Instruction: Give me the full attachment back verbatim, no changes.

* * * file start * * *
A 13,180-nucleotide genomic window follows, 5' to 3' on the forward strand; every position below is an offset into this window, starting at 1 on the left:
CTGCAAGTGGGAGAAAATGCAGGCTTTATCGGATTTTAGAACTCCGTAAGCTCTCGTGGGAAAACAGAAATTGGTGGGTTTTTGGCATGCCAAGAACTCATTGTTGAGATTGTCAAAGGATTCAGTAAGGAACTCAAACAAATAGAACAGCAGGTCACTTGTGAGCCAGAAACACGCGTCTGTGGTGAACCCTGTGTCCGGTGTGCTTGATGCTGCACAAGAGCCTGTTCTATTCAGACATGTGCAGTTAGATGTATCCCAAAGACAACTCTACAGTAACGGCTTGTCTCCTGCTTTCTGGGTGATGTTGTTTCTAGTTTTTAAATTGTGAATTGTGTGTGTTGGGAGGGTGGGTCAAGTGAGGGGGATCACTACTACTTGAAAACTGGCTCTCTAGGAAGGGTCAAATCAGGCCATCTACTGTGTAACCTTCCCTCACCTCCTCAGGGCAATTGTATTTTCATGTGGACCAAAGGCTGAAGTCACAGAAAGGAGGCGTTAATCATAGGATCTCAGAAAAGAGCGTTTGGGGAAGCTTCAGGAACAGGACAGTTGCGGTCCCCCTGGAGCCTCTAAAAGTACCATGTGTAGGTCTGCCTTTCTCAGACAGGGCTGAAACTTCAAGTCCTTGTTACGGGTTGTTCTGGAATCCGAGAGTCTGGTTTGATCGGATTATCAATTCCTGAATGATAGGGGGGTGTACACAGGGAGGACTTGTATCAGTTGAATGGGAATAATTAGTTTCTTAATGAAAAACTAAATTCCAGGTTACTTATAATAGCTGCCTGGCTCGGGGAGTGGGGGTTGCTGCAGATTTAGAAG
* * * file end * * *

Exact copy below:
A 13,180-nucleotide genomic window follows, 5' to 3' on the forward strand; every position below is an offset into this window, starting at 1 on the left:
CTGCAAGTGGGAGAAAATGCAGGCTTTATCGGATTTTAGAACTCCGTAAGCTCTCGTGGGAAAACAGAAATTGGTGGGTTTTTGGCATGCCAAGAACTCATTGTTGAGATTGTCAAAGGATTCAGTAAGGAACTCAAACAAATAGAACAGCAGGTCACTTGTGAGCCAGAAACACGCGTCTGTGGTGAACCCTGTGTCCGGTGTGCTTGATGCTGCACAAGAGCCTGTTCTATTCAGACATGTGCAGTTAGATGTATCCCAAAGACAACTCTACAGTAACGGCTTGTCTCCTGCTTTCTGGGTGATGTTGTTTCTAGTTTTTAAATTGTGAATTGTGTGTGTTGGGAGGGTGGGTCAAGTGAGGGGGATCACTACTACTTGAAAACTGGCTCTCTAGGAAGGGTCAAATCAGGCCATCTACTGTGTAACCTTCCCTCACCTCCTCAGGGCAATTGTATTTTCATGTGGACCAAAGGCTGAAGTCACAGAAAGGAGGCGTTAATCATAGGATCTCAGAAAAGAGCGTTTGGGGAAGCTTCAGGAACAGGACAGTTGCGGTCCCCCTGGAGCCTCTAAAAGTACCATGTGTAGGTCTGCCTTTCTCAGACAGGGCTGAAACTTCAAGTCCTTGTTACGGGTTGTTCTGGAATCCGAGAGTCTGGTTTGATCGGATTATCAATTCCTGAATGATAGGGGGGTGTACACAGGGAGGACTTGTATCAGTTGAATGGGAATAATTAGTTTCTTAATGAAAAACTAAATTCCAGGTTACTTATAATAGCTGCCTGGCTCGGGGAGTGGGGGTTGCTGCAGATTTAGAAG